Here at Danville Public Library, we are proud to feature the works of more than 150 local authors. Each Monday, we are featuring one of our beloved local authors by sharing a bit about them and their work.
This week, we feature local author, Jim Courter. We asked him a few questions about his past and present work, his favorite books, and what his writing process is like.
What made you decide to start writing? Did you (or do you currently) have another career?
I started writing in my twenties when I was reading stories and novels and felt like I could turn something out that was as good as what I was reading. I guess there was some kind of plot-making machine in my head that cranked up when I read something, either fiction or something in a newspaper.
I’m retired from teaching writing at Western Illinois University for 25 years. In some ways that job and my writing fed off of each other.
What do you love about writing? What is challenging about it?
William Zinsser spoke for me when he said that he didn’t enjoy writing, he enjoyed having written. What I love most is taking a nebulous idea and shaping it until I’m satisfied that I’ve said what I wanted to.
The main challenge for me is to be disciplined. Writing is hard work, taxing on the mind and even the body, what with long periods of sitting. That and facing the blank page and realizing how much work lies ahead before a project is finished, especially if it’s a novel.
Do you have a writing routine? Daily? Whenever the fancy hits you?
I write when the fancy strikes me, and am happy to say that it strikes me on most days. I like to think that I own my writing instead of the other way around, but I suspect that’s a rationalization for my not being as disciplined as I should be.
Which of your books gave you the most pleasure in writing? Which was the hardest?
My favorite of the books I’ve written is the first one, Spinning Around the Sun, a murder mystery set in Urbana-Champaign featuring an underemployed shopping mall security guard as the first-person narrator. I wrote it in the early to mid ‘90s and just recently signed a contract to have it published. I like to think that it’s both serious and funny, and still read it with pleasure. A close second is Rhymes With Fool, my first published novel.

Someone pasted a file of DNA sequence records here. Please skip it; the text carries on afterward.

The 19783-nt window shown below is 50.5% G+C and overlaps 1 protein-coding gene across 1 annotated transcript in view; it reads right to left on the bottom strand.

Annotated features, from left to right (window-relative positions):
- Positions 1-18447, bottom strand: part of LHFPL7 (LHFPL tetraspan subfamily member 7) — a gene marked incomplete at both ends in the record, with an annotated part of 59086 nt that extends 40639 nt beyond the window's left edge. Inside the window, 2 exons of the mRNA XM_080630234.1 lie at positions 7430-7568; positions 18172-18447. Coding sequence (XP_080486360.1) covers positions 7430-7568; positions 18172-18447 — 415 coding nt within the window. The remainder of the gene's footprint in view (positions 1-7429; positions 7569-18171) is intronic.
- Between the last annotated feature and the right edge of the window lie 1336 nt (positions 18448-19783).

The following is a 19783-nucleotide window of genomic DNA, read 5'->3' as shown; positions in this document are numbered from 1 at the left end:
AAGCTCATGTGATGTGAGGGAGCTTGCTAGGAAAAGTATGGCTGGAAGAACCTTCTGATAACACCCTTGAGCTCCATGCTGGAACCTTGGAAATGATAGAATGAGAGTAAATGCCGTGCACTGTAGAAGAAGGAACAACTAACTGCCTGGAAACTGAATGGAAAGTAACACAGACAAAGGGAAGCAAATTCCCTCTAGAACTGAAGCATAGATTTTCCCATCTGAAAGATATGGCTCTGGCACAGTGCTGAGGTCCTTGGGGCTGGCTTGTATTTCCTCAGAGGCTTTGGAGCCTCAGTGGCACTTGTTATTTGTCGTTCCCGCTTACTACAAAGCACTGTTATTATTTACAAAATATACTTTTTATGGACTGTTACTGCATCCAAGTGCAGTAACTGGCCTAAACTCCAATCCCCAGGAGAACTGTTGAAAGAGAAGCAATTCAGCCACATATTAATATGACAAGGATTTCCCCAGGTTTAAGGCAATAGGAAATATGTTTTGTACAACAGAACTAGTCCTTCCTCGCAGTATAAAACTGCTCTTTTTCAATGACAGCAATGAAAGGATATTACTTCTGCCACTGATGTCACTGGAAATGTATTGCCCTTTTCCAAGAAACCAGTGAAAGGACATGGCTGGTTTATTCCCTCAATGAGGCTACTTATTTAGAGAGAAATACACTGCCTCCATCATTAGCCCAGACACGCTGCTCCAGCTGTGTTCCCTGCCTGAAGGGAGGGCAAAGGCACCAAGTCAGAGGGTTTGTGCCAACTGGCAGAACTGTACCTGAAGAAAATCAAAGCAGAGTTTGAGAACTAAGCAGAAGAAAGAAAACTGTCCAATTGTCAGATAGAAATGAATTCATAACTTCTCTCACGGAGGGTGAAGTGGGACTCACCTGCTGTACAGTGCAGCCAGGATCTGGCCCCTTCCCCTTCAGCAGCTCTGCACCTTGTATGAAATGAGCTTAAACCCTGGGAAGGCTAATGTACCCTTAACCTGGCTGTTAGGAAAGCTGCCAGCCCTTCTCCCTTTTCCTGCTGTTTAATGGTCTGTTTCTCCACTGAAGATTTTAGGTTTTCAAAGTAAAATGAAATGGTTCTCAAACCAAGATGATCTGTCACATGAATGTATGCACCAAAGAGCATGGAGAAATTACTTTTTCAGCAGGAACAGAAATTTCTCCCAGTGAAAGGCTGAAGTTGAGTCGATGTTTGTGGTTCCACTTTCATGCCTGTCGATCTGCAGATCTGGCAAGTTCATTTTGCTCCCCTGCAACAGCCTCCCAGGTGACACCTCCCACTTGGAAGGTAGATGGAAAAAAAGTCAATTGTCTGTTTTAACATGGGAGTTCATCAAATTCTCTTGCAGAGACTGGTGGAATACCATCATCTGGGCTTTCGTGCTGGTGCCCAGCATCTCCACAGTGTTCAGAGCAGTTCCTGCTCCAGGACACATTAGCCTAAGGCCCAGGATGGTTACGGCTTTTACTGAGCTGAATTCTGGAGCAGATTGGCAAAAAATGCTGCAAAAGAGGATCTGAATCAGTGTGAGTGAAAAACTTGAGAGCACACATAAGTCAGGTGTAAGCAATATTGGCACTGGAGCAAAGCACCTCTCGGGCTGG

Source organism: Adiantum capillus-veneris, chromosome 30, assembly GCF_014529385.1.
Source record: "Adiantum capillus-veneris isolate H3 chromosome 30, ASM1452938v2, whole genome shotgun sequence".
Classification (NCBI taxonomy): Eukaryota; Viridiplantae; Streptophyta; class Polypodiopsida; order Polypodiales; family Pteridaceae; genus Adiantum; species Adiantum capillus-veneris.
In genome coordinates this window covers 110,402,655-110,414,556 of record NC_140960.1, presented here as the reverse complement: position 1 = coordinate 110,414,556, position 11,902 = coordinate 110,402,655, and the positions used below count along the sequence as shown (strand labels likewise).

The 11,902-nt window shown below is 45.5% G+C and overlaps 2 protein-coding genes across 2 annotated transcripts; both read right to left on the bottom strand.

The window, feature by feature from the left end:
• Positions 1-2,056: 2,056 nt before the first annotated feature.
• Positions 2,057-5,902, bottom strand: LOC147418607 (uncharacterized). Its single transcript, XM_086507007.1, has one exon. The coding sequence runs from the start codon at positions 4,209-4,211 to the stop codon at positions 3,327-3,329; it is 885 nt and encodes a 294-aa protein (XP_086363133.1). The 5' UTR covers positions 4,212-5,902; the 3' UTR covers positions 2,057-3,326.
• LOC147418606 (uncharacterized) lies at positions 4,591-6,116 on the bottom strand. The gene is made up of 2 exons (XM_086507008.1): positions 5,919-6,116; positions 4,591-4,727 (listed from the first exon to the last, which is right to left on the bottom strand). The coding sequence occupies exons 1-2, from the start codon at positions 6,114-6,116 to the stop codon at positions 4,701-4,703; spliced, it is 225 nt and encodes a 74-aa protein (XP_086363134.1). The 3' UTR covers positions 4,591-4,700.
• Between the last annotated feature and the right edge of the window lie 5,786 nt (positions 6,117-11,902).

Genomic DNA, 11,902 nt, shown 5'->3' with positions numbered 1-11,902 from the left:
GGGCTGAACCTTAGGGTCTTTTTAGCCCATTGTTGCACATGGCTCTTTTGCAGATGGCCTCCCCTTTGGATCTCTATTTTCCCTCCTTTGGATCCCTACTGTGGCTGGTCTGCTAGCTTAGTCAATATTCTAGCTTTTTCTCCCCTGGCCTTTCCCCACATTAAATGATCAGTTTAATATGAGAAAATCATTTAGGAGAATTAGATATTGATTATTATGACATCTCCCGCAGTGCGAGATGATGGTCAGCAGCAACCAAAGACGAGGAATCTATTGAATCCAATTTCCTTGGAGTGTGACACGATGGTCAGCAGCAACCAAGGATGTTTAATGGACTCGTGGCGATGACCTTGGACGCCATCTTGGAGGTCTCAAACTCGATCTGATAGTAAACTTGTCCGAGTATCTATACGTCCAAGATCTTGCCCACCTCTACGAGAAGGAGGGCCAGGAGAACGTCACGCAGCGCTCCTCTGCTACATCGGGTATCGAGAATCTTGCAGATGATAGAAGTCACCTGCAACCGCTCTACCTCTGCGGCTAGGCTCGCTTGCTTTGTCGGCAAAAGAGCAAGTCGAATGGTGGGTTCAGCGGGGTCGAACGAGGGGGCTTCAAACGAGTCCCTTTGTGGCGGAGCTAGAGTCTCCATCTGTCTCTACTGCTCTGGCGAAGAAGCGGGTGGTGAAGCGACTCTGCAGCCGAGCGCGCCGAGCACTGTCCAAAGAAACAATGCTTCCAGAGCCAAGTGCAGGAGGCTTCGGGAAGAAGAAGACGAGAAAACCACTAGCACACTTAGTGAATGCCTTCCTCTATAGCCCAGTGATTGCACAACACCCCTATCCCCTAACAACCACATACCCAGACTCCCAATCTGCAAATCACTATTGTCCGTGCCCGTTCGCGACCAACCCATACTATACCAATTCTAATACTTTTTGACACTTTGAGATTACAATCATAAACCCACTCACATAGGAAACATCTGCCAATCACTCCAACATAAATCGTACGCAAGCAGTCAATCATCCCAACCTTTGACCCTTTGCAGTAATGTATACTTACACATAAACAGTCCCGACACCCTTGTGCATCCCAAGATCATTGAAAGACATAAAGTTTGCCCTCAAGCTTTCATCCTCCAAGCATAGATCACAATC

The hardest is the one I recently finished, Irony Towers: Three Academic Novellas. What made it hard was the subject matter, for which I drew from my university teaching experience, and that the third piece, Animal U, goes in a direction I’ve never gone before and has the potential for being quite controversial.
What’s one piece of advice you’d offer to young or beginning writers?
I avoid giving advice to other writers, in part because I’ve always felt that giving advice is presumptuous, but also because the approach to writing is intensely personal. I’ve read plenty of advice to writers, and it often strikes me that the one giving advice is in effect saying, “This is what works for me, so you should do it, too.” That doesn’t make sense to me. It doesn’t take into account differences in life circumstances, temperament, and sensibility, among other things.
That said, I have two recommendations—not advice. Read. Read widely, and read without prejudice. To be a reader is a writer’s first obligation. The second is to always be prepared when inspiration comes. Carry something to write with and something to write on, or a pocket-size recording device of some kind, or email or text it to yourself using a smart phone if you have one. (I don’t.)
You’re stranded on an island with one book (written by another author). Which book did you bring?
As for the one book I would wish to have if I were stranded on an island . . . At the risk of being scolded by my co-religionists for not saying the Bible, I’d choose a text from my college days that I still have and read from Shakespeare: The Complete Works. It has the 37 plays, the sonnets, and his other poetry, along with scholarly commentary and background material on Shakespeare and his times. It’s as thick as a brick, almost 1,700 pages. As such, it would probably serve me well on that island until the end of my days.
Any books in progress at the moment? Expected publishing date?
I’m trying to find an agent or a publisher for Irony Towers and have just started a new novel for which I have only the basic plot and some notes. I’m also working on some short stories and essays that have been on the back burner while I worked on Irony Towers.
We’re so grateful for this author’s participation in our Local Author Spotlight post. Be sure to check out Jim’s books at Danville Public Library!